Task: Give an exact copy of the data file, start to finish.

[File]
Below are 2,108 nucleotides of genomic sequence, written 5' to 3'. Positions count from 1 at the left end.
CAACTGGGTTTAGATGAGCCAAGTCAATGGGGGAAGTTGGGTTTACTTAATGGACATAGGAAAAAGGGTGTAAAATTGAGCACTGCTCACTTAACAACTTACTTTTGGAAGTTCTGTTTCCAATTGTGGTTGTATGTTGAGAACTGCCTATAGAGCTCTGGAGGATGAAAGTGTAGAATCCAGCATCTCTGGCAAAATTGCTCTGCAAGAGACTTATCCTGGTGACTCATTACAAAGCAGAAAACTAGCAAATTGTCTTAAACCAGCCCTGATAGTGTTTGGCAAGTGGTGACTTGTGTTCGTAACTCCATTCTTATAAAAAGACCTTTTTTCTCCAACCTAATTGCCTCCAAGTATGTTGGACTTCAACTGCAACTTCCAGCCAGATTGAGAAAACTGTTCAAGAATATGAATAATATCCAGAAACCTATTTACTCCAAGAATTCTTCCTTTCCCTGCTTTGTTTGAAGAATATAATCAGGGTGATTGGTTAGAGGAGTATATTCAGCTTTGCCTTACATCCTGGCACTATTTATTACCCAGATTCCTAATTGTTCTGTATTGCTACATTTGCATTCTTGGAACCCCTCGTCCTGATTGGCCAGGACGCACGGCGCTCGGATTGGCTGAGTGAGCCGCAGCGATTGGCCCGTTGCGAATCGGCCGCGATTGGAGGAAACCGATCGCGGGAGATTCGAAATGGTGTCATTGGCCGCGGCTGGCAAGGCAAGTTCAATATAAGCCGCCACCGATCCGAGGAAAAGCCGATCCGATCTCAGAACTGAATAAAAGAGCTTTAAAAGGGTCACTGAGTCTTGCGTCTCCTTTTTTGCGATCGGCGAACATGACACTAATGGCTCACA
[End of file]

Below are 2,108 nucleotides of genomic sequence, written 5' to 3'. Positions count from 1 at the left end.
CAACTGGGTTTAGATGAGCCAAGTCAATGGGGGAAGTTGGGTTTACTTAATGGACATAGGAAAAAGGGTGTAAAATTGAGCACTGCTCACTTAACAACTTACTTTTGGAAGTTCTGTTTCCAATTGTGGTTGTATGTTGAGAACTGCCTATAGAGCTCTGGAGGATGAAAGTGTAGAATCCAGCATCTCTGGCAAAATTGCTCTGCAAGAGACTTATCCTGGTGACTCATTACAAAGCAGAAAACTAGCAAATTGTCTTAAACCAGCCCTGATAGTGTTTGGCAAGTGGTGACTTGTGTTCGTAACTCCATTCTTATAAAAAGACCTTTTTTCTCCAACCTAATTGCCTCCAAGTATGTTGGACTTCAACTGCAACTTCCAGCCAGATTGAGAAAACTGTTCAAGAATATGAATAATATCCAGAAACCTATTTACTCCAAGAATTCTTCCTTTCCCTGCTTTGTTTGAAGAATATAATCAGGGTGATTGGTTAGAGGAGTATATTCAGCTTTGCCTTACATCCTGGCACTATTTATTACCCAGATTCCTAATTGTTCTGTATTGCTACATTTGCATTCTTGGAACCCCTCGTCCTGATTGGCCAGGACGCACGGCGCTCGGATTGGCTGAGTGAGCCGCAGCGATTGGCCCGTTGCGAATCGGCCGCGATTGGAGGAAACCGATCGCGGGAGATTCGAAATGGTGTCATTGGCCGCGGCTGGCAAGGCAAGTTCAATATAAGCCGCCACCGATCCGAGGAAAAGCCGATCCGATCTCAGAACTGAATAAAAGAGCTTTAAAAGGGTCACTGAGTCTTGCGTCTCCTTTTTTGCGATCGGCGAACATGACACTAATGGCTCACA